Display Settings:

Format

Send to:

Choose Destination
See comment in PubMed Commons below
Drug Alcohol Depend. 2007 Oct 8;90(2-3):280-7. Epub 2007 Jun 1.

Non-medical use, abuse and dependence on sedatives and tranquilizers among U.S. adults: psychiatric and socio-demographic correlates.

Author information

  • 1Department of Internal Medicine, Yale University School of Medicine, New Haven, CT 06520-8025, United States. william.becker@yale.edu

Abstract

BACKGROUND:

Non-medical use of sedatives and tranquilizers carries risks including development of abuse/dependence. Such use may correlate with psychiatric symptoms.

METHODS:

Cross-sectional survey, the 2002-2004 National Survey on Drug Use and Health. Respondents 18 years and older (n=92,020). Bivariate and multivariable associations were investigated.

RESULTS:

The prevalence of past-year non-medical use of sedatives or tranquilizers was 2.3%. Of those with non-medical use, 9.8% met criteria for abuse/dependence. On multivariable analysis, panic symptoms and elevated serious mental illness scores were associated with past-year non-medical use. Also, the following past-year socio-demographic and substance use covariates were associated with past-year non-medical sedative or tranquilizer use: female sex, white/hispanic/other ethnicity, criminal arrest, uninsurance, unemployment, alcohol abuse or dependence, cigarette use, illicit drug use, younger age of initiating illicit substance use, and any history of IV drug use. Among those with sedative or tranquilizer use, those with abuse/dependence were more likely to have agoraphobic symptoms. In addition, they were more likely to be older, unmarried, have a low education level and have been arrested.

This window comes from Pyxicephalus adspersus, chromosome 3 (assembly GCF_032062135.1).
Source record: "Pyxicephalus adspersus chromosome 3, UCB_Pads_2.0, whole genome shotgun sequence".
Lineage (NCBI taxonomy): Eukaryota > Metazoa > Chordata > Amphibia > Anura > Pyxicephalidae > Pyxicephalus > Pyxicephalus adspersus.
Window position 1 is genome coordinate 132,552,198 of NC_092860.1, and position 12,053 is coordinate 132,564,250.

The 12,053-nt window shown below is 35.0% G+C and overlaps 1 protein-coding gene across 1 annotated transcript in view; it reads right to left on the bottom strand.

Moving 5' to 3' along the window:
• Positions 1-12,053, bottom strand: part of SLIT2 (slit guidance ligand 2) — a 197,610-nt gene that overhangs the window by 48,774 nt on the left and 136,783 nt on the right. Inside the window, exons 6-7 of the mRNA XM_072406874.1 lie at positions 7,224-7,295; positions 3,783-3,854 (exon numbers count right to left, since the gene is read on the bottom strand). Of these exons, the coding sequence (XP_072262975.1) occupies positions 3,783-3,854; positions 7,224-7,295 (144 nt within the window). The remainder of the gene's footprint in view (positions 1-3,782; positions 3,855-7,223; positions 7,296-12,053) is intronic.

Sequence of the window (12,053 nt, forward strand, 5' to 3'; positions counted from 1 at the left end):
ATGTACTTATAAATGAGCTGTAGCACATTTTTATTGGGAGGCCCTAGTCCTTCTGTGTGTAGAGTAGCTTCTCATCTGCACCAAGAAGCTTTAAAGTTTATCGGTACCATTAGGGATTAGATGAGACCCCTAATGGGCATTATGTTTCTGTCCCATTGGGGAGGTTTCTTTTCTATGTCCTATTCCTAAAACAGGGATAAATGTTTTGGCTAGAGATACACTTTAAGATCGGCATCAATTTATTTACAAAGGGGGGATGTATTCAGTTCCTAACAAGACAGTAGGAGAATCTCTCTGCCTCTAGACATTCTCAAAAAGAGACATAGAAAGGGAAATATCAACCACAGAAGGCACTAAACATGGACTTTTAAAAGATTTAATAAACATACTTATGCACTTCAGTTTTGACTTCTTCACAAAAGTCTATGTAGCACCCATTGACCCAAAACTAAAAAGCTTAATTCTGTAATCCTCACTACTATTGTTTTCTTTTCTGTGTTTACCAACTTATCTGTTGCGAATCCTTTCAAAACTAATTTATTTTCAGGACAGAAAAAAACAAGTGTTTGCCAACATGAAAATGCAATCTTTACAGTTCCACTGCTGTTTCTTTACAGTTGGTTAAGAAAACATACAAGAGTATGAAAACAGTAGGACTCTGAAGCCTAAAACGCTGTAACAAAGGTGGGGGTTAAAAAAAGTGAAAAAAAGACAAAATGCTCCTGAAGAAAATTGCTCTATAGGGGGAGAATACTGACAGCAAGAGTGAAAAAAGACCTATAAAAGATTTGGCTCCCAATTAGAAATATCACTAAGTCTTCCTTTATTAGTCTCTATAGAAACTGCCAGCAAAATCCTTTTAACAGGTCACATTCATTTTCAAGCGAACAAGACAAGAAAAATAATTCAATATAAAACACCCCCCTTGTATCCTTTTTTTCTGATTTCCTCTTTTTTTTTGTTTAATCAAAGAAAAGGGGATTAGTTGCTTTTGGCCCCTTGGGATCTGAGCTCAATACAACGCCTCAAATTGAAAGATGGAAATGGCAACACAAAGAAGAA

CONCLUSIONS:

Non-medical use of sedatives and tranquilizers is common. Furthermore, nearly 10% of those with non-medical use meet criteria for abuse/dependence. Anxiety symptoms associated with non-medical use (panic symptoms) and abuse/dependence (agoraphobia) should alert clinicians to screen for these problems and consider alternate treatment or referral.

PMID:
17544227
[PubMed - indexed for MEDLINE]
PMCID:
PMC3745028
Free PMC Article
PubMed Commons home

PubMed Commons

0 comments
How to join PubMed Commons

    Supplemental Content

    Icon for Elsevier Science Icon for PubMed Central
    Loading ...
    Write to the Help Desk